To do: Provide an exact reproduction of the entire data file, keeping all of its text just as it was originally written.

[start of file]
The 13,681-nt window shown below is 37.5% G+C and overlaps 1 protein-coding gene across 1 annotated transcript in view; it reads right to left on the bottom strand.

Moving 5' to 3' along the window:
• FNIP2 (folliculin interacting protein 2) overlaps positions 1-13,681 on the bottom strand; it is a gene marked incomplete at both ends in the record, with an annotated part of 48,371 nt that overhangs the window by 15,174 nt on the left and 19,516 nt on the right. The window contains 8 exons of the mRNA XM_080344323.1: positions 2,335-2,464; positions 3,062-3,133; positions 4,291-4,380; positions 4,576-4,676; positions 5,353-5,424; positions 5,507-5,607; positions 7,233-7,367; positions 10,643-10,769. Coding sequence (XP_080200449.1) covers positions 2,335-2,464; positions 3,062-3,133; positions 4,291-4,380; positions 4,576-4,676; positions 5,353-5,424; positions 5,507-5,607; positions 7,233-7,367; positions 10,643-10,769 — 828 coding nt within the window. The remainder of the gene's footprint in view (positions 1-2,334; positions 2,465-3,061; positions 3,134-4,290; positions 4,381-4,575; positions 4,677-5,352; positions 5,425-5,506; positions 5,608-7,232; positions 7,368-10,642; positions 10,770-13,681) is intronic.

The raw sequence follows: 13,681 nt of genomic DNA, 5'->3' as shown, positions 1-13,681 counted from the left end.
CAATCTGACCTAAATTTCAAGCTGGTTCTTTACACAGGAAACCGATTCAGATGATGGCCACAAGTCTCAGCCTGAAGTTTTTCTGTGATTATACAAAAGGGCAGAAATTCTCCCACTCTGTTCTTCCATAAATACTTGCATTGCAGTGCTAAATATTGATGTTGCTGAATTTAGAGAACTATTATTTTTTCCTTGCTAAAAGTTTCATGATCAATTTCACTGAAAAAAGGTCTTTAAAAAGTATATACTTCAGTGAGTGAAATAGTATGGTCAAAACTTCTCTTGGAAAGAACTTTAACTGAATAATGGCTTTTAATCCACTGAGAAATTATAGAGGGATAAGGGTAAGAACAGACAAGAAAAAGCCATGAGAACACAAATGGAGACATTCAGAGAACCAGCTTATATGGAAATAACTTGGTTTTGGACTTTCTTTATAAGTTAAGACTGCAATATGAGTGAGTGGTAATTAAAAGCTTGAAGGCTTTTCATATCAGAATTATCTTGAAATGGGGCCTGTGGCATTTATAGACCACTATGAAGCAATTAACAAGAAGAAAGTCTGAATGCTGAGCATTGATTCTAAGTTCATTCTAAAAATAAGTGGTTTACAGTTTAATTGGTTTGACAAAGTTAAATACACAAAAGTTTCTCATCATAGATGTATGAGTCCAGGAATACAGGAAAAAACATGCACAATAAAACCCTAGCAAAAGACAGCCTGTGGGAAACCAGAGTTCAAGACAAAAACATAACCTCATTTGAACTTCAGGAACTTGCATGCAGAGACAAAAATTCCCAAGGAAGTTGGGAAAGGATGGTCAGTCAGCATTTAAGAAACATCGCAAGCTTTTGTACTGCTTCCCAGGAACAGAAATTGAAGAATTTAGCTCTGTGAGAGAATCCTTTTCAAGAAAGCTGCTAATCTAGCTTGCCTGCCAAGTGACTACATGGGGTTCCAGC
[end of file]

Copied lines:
The 13,681-nt window shown below is 37.5% G+C and overlaps 1 protein-coding gene across 1 annotated transcript in view; it reads right to left on the bottom strand.

Moving 5' to 3' along the window:
• FNIP2 (folliculin interacting protein 2) overlaps positions 1-13,681 on the bottom strand; it is a gene marked incomplete at both ends in the record, with an annotated part of 48,371 nt that overhangs the window by 15,174 nt on the left and 19,516 nt on the right. The window contains 8 exons of the mRNA XM_080344323.1: positions 2,335-2,464; positions 3,062-3,133; positions 4,291-4,380; positions 4,576-4,676; positions 5,353-5,424; positions 5,507-5,607; positions 7,233-7,367; positions 10,643-10,769. Coding sequence (XP_080200449.1) covers positions 2,335-2,464; positions 3,062-3,133; positions 4,291-4,380; positions 4,576-4,676; positions 5,353-5,424; positions 5,507-5,607; positions 7,233-7,367; positions 10,643-10,769 — 828 coding nt within the window. The remainder of the gene's footprint in view (positions 1-2,334; positions 2,465-3,061; positions 3,134-4,290; positions 4,381-4,575; positions 4,677-5,352; positions 5,425-5,506; positions 5,608-7,232; positions 7,368-10,642; positions 10,770-13,681) is intronic.

The raw sequence follows: 13,681 nt of genomic DNA, 5'->3' as shown, positions 1-13,681 counted from the left end.
CAATCTGACCTAAATTTCAAGCTGGTTCTTTACACAGGAAACCGATTCAGATGATGGCCACAAGTCTCAGCCTGAAGTTTTTCTGTGATTATACAAAAGGGCAGAAATTCTCCCACTCTGTTCTTCCATAAATACTTGCATTGCAGTGCTAAATATTGATGTTGCTGAATTTAGAGAACTATTATTTTTTCCTTGCTAAAAGTTTCATGATCAATTTCACTGAAAAAAGGTCTTTAAAAAGTATATACTTCAGTGAGTGAAATAGTATGGTCAAAACTTCTCTTGGAAAGAACTTTAACTGAATAATGGCTTTTAATCCACTGAGAAATTATAGAGGGATAAGGGTAAGAACAGACAAGAAAAAGCCATGAGAACACAAATGGAGACATTCAGAGAACCAGCTTATATGGAAATAACTTGGTTTTGGACTTTCTTTATAAGTTAAGACTGCAATATGAGTGAGTGGTAATTAAAAGCTTGAAGGCTTTTCATATCAGAATTATCTTGAAATGGGGCCTGTGGCATTTATAGACCACTATGAAGCAATTAACAAGAAGAAAGTCTGAATGCTGAGCATTGATTCTAAGTTCATTCTAAAAATAAGTGGTTTACAGTTTAATTGGTTTGACAAAGTTAAATACACAAAAGTTTCTCATCATAGATGTATGAGTCCAGGAATACAGGAAAAAACATGCACAATAAAACCCTAGCAAAAGACAGCCTGTGGGAAACCAGAGTTCAAGACAAAAACATAACCTCATTTGAACTTCAGGAACTTGCATGCAGAGACAAAAATTCCCAAGGAAGTTGGGAAAGGATGGTCAGTCAGCATTTAAGAAACATCGCAAGCTTTTGTACTGCTTCCCAGGAACAGAAATTGAAGAATTTAGCTCTGTGAGAGAATCCTTTTCAAGAAAGCTGCTAATCTAGCTTGCCTGCCAAGTGACTACATGGGGTTCCAGC